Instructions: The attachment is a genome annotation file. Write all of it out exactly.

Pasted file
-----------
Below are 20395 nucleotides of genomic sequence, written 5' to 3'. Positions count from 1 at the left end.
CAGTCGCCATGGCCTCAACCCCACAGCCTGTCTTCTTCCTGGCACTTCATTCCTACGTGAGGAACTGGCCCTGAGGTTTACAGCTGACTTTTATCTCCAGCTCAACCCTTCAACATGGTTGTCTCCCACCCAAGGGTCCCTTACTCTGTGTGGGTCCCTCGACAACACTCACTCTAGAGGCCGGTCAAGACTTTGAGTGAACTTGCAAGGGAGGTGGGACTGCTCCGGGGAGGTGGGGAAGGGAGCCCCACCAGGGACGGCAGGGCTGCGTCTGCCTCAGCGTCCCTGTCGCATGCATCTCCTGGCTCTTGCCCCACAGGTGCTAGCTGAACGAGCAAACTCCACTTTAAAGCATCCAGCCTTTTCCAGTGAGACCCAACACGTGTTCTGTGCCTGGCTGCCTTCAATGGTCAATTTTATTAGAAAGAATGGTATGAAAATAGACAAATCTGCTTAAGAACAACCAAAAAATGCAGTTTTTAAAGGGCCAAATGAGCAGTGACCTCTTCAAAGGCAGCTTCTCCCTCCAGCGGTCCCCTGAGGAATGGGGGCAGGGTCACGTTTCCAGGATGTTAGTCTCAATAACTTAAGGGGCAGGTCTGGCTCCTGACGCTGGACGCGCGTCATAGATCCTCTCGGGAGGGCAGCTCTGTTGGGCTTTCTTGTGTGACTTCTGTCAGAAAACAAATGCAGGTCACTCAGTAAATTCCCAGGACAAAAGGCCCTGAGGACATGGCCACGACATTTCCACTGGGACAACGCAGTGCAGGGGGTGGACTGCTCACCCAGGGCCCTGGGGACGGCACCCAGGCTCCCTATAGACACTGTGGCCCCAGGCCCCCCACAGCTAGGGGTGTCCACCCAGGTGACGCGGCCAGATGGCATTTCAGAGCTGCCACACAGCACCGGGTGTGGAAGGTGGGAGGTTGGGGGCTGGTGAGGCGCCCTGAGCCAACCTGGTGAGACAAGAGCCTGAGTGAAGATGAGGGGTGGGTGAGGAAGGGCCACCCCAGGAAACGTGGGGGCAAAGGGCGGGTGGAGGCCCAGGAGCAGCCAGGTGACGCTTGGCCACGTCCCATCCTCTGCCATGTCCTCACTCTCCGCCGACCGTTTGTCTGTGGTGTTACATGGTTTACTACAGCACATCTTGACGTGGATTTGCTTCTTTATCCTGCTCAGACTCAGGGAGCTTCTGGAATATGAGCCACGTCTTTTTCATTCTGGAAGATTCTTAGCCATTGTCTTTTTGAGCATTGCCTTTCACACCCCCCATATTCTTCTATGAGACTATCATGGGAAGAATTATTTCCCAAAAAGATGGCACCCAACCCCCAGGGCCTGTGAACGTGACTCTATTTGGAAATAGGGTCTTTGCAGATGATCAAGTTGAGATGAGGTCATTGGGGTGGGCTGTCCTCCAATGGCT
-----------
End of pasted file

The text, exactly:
Below are 20395 nucleotides of genomic sequence, written 5' to 3'. Positions count from 1 at the left end.
CAGTCGCCATGGCCTCAACCCCACAGCCTGTCTTCTTCCTGGCACTTCATTCCTACGTGAGGAACTGGCCCTGAGGTTTACAGCTGACTTTTATCTCCAGCTCAACCCTTCAACATGGTTGTCTCCCACCCAAGGGTCCCTTACTCTGTGTGGGTCCCTCGACAACACTCACTCTAGAGGCCGGTCAAGACTTTGAGTGAACTTGCAAGGGAGGTGGGACTGCTCCGGGGAGGTGGGGAAGGGAGCCCCACCAGGGACGGCAGGGCTGCGTCTGCCTCAGCGTCCCTGTCGCATGCATCTCCTGGCTCTTGCCCCACAGGTGCTAGCTGAACGAGCAAACTCCACTTTAAAGCATCCAGCCTTTTCCAGTGAGACCCAACACGTGTTCTGTGCCTGGCTGCCTTCAATGGTCAATTTTATTAGAAAGAATGGTATGAAAATAGACAAATCTGCTTAAGAACAACCAAAAAATGCAGTTTTTAAAGGGCCAAATGAGCAGTGACCTCTTCAAAGGCAGCTTCTCCCTCCAGCGGTCCCCTGAGGAATGGGGGCAGGGTCACGTTTCCAGGATGTTAGTCTCAATAACTTAAGGGGCAGGTCTGGCTCCTGACGCTGGACGCGCGTCATAGATCCTCTCGGGAGGGCAGCTCTGTTGGGCTTTCTTGTGTGACTTCTGTCAGAAAACAAATGCAGGTCACTCAGTAAATTCCCAGGACAAAAGGCCCTGAGGACATGGCCACGACATTTCCACTGGGACAACGCAGTGCAGGGGGTGGACTGCTCACCCAGGGCCCTGGGGACGGCACCCAGGCTCCCTATAGACACTGTGGCCCCAGGCCCCCCACAGCTAGGGGTGTCCACCCAGGTGACGCGGCCAGATGGCATTTCAGAGCTGCCACACAGCACCGGGTGTGGAAGGTGGGAGGTTGGGGGCTGGTGAGGCGCCCTGAGCCAACCTGGTGAGACAAGAGCCTGAGTGAAGATGAGGGGTGGGTGAGGAAGGGCCACCCCAGGAAACGTGGGGGCAAAGGGCGGGTGGAGGCCCAGGAGCAGCCAGGTGACGCTTGGCCACGTCCCATCCTCTGCCATGTCCTCACTCTCCGCCGACCGTTTGTCTGTGGTGTTACATGGTTTACTACAGCACATCTTGACGTGGATTTGCTTCTTTATCCTGCTCAGACTCAGGGAGCTTCTGGAATATGAGCCACGTCTTTTTCATTCTGGAAGATTCTTAGCCATTGTCTTTTTGAGCATTGCCTTTCACACCCCCCATATTCTTCTATGAGACTATCATGGGAAGAATTATTTCCCAAAAAGATGGCACCCAACCCCCAGGGCCTGTGAACGTGACTCTATTTGGAAATAGGGTCTTTGCAGATGATCAAGTTGAGATGAGGTCATTGGGGTGGGCTGTCCTCCAATGGCT